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WASHINGTON (LifeSiteNews) — The Biden administration indicated Friday it will not commit to holding off on firing military members and civilian federal employees seeking religious exemptions from mandatory COVID-19 vaccination at least until their case is fully adjudicated, despite a Thursday order to that effect by Washington, D.C., District Judge Colleen Kollar-Kotelly.

“None of the civilian employee plaintiffs will be subject to discipline while his or her request for a religious exception is pending,” reads the order obtained by Fox News. Kollar-Kotelly, appointed by Bill Clinton in 1997, also asked the administration to confirm in writing, by noon Friday, that “active duty military plaintiffs, whose religious exception requests have been denied, will not be disciplined or separated during the pendency of their appeals.”

On Friday, the White House responded with a statement suggesting the plaintiffs’ fears are baseless: “It is Plaintiffs’ burden to demonstrate impending irreparable harm … but Plaintiffs offer nothing beyond speculation to suggest that their religious exception requests will be denied and that they will be disciplined at all, much less on the first day that such discipline is theoretically possible.”

In fact, the administration’s own Safer Federal Workforce Task Force says that federal employees who are not “fully vaccinated by November 22, 2021,” will be “subject to discipline, up to and including termination or removal.” They will actually have to have received the final dose of whatever vaccine they choose “no later than November 8” in order to be considered “fully vaccinated” by the deadline.

The Task Force does acknowledge that agencies “may be required to provide a reasonable accommodation” to those with a “sincerely held religious belief, practice, or observance” against the shots, but many are skeptical the administration will honor such accommodations, particularly in light of stories such as journalist Liz Wheeler’s Wednesday scoop that the U.S. Navy plans to “issue blanket denial of religious exemptions” to the mandate.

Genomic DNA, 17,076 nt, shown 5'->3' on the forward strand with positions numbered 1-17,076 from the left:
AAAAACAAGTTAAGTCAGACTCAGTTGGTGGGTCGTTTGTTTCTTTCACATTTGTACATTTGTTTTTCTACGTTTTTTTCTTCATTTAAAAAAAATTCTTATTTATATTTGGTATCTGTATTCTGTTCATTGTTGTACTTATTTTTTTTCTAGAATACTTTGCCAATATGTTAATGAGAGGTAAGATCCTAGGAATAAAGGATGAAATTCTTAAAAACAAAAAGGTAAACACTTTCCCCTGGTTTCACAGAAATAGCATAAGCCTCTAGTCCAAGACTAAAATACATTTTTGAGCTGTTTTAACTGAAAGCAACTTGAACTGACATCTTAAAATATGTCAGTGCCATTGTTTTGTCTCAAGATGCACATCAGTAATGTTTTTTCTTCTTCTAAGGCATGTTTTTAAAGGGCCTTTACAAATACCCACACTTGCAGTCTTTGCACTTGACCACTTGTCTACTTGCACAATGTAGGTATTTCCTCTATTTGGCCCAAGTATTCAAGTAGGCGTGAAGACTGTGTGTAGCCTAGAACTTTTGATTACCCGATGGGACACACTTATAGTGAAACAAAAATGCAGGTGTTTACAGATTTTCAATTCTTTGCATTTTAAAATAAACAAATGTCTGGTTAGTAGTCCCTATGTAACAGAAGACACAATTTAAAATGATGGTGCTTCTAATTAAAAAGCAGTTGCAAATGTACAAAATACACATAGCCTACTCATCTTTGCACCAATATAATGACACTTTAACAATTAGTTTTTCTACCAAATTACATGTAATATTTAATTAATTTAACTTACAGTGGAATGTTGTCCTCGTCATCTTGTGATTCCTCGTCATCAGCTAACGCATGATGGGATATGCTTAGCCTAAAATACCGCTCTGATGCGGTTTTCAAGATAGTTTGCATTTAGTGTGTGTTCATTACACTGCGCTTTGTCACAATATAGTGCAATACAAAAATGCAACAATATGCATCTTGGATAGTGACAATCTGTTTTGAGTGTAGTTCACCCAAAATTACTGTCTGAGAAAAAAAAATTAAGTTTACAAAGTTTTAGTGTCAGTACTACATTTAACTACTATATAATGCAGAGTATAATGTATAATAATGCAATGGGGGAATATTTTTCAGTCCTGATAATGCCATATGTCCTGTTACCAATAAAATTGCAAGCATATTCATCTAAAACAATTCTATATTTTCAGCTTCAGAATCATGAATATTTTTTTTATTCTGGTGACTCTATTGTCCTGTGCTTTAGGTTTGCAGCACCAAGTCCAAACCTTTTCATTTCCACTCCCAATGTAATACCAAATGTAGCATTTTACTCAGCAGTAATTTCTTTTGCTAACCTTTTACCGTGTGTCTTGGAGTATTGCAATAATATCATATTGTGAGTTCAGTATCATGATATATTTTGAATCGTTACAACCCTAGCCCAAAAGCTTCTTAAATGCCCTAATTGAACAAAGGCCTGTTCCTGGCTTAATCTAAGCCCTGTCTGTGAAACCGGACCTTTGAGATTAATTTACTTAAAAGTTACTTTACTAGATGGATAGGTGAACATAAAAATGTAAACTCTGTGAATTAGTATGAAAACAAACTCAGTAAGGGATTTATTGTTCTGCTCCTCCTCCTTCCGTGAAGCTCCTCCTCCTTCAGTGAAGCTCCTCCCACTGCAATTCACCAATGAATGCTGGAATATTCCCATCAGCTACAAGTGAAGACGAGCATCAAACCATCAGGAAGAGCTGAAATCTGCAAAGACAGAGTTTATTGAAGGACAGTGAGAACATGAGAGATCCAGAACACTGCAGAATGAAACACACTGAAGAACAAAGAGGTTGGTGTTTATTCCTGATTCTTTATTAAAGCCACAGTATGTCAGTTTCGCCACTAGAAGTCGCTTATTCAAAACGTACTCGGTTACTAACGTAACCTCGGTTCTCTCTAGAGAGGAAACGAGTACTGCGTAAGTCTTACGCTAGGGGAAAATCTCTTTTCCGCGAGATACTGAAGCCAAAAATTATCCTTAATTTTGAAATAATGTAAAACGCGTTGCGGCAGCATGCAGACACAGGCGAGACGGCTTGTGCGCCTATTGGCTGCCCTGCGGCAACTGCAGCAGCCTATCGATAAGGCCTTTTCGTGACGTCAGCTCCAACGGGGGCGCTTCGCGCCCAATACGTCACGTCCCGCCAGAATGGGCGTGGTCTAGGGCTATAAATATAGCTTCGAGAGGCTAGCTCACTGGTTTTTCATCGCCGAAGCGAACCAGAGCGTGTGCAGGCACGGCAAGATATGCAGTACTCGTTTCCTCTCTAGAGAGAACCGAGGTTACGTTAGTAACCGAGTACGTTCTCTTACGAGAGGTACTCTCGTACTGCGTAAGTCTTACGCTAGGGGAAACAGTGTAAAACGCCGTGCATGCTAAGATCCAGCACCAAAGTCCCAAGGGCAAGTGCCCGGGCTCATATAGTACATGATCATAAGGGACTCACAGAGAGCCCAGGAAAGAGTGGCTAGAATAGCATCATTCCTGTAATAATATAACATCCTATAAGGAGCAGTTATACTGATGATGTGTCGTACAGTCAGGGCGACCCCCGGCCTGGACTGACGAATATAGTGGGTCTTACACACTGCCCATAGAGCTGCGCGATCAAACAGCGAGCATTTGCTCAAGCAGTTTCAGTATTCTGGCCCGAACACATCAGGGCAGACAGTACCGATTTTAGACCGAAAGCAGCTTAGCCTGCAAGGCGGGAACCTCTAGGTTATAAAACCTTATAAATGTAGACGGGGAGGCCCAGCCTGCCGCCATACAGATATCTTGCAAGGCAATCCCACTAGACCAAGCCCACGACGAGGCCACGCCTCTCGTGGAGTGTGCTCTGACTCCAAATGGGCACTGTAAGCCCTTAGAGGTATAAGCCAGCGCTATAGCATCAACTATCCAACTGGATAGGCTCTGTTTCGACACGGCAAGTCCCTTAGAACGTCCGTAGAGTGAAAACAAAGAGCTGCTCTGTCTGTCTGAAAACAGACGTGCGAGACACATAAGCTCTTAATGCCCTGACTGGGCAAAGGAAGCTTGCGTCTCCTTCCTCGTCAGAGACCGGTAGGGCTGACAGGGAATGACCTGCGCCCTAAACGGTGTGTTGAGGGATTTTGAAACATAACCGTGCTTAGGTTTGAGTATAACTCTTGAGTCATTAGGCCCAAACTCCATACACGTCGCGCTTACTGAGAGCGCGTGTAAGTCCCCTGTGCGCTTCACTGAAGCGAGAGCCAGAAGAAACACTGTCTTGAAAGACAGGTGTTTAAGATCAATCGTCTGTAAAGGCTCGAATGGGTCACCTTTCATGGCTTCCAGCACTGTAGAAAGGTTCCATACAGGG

“The Biden administration has shown an unprecedented, cavalier attitude toward the rule of law and an utter ineptitude at basic constitutional contours,” said Michael Yoder, the attorney representing 20 federal employees suing President Joe Biden and members of his administration over an executive order mandating COVID shots for federal employees.

“This combination is dangerous to American liberty,” he continued. “Thankfully, our Constitution protects and secures the right to remain free from religious persecution and coercion. With this order, we are one step closer to putting the Biden administration back in its place by limiting government to its enumerated powers. It’s time citizens and courts said no to tyranny. The Constitution does not need to be rewritten, it needs to be reread.”

The next step of the case remains to be seen, as is whether the administration will keep to its implicit assurance that religious exemptions will be honored.

Aversion to the COVID vaccines persists due to a variety of factors. Moral and religious objections are rooted in the fact that all three of the shots currently used in the United States relied, to varying degrees, on the use of human cells from aborted babies in their development and/or testing process.

Others continue to harbor reservations about the vaccines’ safety and effectiveness, stemming primarily from the fact that they were developed and released far faster than any previous vaccine. 

Vaccine defenders argue that this one-year development period was not starting from scratch, but rather relied on years of prior research into mRNA technology; and that one of the innovations of the Trump administration’s Operation Warp Speed was conducting various aspects of the development process concurrently rather than sequentially, eliminating delays unrelated to safety. However, those factors do not fully account for the condensing of clinical trial phases — each of which can take anywhere from 1–3 years on their own — to just three months apiece. 

While cases of severe harm reported to the federal Vaccine Adverse Events Reporting System (VAERS) after taking COVID shots represent less than one percent of total doses administered in the United States, a 2010 report submitted to the US Department of Health & Human Services’ (HHS) Agency for Healthcare Research and Quality (AHRQ) warned that VAERS caught “fewer than 1% of vaccine adverse events.” May reporting from NBC News quotes several mainstream experts acknowledging “gaps” in federal vaccine monitoring.

Further, a growing body of data indicates that the mass vaccination strategy for defeating COVID-19 has failed, thereby undermining the rationale for mandates. The federal government considers more than 189 million Americans (57% of the eligible) to be “fully vaccinated,” yet ABC News reported on October 6 that more Americans died of COVID-19 this year (353,000) than in all of 2020 (352,000), according to data from Johns Hopkins University.

This summer, a team of researchers with Johns Hopkins School of Medicine “analyze[d] approximately 48,000 children under 18 diagnosed with Covid in health-insurance data from April to August 2020,” and found a “mortality rate of zero among children without a pre-existing medical condition such as leukemia.” The lead researcher, Dr. Marty Makary, accused the CDC of basing its advocacy of school COVID vaccination on “flimsy data.”

LifeSiteNews has produced an extensive COVID-19 vaccines resources page. View it here.